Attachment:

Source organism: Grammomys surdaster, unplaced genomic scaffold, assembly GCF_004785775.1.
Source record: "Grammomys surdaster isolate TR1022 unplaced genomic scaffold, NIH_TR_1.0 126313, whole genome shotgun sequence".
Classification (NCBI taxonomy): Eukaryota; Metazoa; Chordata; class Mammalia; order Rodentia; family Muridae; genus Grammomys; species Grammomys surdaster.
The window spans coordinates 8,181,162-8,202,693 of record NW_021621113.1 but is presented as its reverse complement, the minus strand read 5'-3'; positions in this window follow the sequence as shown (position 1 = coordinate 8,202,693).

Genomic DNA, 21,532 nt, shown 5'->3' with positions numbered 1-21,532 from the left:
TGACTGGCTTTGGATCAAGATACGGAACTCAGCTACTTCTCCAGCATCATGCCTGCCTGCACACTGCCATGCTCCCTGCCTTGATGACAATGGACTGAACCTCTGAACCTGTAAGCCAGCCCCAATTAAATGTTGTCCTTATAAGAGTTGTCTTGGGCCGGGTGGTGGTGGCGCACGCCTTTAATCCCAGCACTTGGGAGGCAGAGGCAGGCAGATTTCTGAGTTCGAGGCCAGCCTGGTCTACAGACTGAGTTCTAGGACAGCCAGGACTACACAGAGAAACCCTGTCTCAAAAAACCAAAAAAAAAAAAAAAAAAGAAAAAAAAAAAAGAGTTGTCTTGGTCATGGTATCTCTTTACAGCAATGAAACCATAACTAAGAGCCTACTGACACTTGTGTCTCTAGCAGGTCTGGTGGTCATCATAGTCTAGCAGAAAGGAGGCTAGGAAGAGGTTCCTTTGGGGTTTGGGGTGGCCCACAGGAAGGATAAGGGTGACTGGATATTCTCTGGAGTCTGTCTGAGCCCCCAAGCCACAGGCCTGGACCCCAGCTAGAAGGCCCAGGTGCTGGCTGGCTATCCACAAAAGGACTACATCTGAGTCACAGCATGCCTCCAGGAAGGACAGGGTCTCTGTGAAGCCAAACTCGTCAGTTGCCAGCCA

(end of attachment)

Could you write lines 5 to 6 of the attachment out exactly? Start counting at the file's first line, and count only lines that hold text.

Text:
Genomic DNA, 21,532 nt, shown 5'->3' with positions numbered 1-21,532 from the left:
TGACTGGCTTTGGATCAAGATACGGAACTCAGCTACTTCTCCAGCATCATGCCTGCCTGCACACTGCCATGCTCCCTGCCTTGATGACAATGGACTGAACCTCTGAACCTGTAAGCCAGCCCCAATTAAATGTTGTCCTTATAAGAGTTGTCTTGGGCCGGGTGGTGGTGGCGCACGCCTTTAATCCCAGCACTTGGGAGGCAGAGGCAGGCAGATTTCTGAGTTCGAGGCCAGCCTGGTCTACAGACTGAGTTCTAGGACAGCCAGGACTACACAGAGAAACCCTGTCTCAAAAAACCAAAAAAAAAAAAAAAAAAGAAAAAAAAAAAAGAGTTGTCTTGGTCATGGTATCTCTTTACAGCAATGAAACCATAACTAAGAGCCTACTGACACTTGTGTCTCTAGCAGGTCTGGTGGTCATCATAGTCTAGCAGAAAGGAGGCTAGGAAGAGGTTCCTTTGGGGTTTGGGGTGGCCCACAGGAAGGATAAGGGTGACTGGATATTCTCTGGAGTCTGTCTGAGCCCCCAAGCCACAGGCCTGGACCCCAGCTAGAAGGCCCAGGTGCTGGCTGGCTATCCACAAAAGGACTACATCTGAGTCACAGCATGCCTCCAGGAAGGACAGGGTCTCTGTGAAGCCAAACTCGTCAGTTGCCAGCCA